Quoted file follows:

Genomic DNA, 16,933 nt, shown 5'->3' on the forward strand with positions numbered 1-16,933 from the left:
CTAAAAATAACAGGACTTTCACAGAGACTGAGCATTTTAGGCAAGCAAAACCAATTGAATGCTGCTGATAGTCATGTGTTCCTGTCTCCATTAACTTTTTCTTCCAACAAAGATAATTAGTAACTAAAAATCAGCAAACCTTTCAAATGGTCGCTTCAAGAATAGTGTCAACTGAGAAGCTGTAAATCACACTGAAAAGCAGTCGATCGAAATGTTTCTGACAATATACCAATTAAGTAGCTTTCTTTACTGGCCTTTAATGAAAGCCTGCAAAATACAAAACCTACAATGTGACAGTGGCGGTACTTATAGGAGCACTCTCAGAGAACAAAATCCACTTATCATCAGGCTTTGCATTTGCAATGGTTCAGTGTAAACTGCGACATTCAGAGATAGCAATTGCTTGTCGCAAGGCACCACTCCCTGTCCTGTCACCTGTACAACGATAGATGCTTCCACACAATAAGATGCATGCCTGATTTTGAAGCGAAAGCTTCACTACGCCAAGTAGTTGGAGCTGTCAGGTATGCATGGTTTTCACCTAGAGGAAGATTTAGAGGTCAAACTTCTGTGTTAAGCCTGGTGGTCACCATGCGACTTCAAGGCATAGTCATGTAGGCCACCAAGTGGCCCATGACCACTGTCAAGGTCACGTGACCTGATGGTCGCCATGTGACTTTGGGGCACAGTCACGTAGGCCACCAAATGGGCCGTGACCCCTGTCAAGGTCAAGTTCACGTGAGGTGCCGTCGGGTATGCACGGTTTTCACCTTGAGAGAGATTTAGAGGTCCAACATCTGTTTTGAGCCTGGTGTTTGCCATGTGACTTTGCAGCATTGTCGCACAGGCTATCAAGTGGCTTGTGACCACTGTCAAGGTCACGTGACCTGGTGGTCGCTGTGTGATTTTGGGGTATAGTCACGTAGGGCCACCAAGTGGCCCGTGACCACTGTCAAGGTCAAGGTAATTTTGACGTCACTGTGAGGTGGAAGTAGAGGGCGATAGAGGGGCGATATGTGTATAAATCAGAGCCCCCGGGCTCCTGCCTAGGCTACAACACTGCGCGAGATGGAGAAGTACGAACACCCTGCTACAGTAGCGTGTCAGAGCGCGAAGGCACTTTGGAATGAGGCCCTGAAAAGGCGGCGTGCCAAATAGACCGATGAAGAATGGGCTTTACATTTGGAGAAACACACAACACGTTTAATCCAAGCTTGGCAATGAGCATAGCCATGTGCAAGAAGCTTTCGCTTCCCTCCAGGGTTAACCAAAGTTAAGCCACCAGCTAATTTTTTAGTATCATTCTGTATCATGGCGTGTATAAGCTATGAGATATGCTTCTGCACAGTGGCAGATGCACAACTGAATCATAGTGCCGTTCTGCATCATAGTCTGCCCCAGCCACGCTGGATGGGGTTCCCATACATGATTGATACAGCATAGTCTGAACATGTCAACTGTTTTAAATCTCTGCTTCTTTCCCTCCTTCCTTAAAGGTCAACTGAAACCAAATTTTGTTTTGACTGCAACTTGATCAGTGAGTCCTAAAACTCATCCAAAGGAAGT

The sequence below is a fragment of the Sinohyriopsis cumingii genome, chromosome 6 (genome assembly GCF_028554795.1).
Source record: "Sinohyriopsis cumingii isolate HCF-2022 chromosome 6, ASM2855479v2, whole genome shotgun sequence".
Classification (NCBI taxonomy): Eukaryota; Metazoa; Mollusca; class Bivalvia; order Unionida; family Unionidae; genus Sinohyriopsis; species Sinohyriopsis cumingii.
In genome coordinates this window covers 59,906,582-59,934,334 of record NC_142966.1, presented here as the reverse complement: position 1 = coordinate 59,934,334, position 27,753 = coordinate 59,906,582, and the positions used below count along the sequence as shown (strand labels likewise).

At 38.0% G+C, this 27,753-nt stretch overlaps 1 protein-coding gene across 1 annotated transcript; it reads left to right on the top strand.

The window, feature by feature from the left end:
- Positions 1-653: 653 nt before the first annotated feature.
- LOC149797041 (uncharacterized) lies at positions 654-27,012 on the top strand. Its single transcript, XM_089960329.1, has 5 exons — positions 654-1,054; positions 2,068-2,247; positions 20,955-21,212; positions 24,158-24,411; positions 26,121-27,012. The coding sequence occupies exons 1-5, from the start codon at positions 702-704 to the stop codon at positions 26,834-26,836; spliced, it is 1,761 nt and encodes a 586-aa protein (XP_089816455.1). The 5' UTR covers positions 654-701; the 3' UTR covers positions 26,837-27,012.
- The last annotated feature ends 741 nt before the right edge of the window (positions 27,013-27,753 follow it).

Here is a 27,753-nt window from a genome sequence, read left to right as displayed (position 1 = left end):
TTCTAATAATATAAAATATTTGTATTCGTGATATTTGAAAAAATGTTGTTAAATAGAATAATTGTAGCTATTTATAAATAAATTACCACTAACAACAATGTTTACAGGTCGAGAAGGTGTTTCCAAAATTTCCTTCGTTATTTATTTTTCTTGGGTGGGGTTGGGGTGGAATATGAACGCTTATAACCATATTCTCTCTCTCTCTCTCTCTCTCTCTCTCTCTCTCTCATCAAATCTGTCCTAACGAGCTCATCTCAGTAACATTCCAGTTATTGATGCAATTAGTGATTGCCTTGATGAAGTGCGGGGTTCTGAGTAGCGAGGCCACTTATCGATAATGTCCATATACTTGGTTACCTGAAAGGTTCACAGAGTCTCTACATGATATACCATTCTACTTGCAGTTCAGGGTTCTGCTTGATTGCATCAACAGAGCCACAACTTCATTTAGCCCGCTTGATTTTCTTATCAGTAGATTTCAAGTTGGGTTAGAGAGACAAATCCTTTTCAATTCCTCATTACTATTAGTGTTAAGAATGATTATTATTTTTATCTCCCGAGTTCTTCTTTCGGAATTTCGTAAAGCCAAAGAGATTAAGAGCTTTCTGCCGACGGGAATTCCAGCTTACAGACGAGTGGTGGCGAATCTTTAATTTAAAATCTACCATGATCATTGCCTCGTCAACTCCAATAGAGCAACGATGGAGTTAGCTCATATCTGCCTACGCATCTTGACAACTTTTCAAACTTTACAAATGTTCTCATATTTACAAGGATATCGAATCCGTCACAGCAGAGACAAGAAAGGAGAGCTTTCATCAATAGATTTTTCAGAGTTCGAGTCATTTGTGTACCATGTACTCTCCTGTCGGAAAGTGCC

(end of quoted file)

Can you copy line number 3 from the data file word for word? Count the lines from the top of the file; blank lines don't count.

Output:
The sequence below is a fragment of the Sinohyriopsis cumingii genome, chromosome 6 (genome assembly GCF_028554795.1).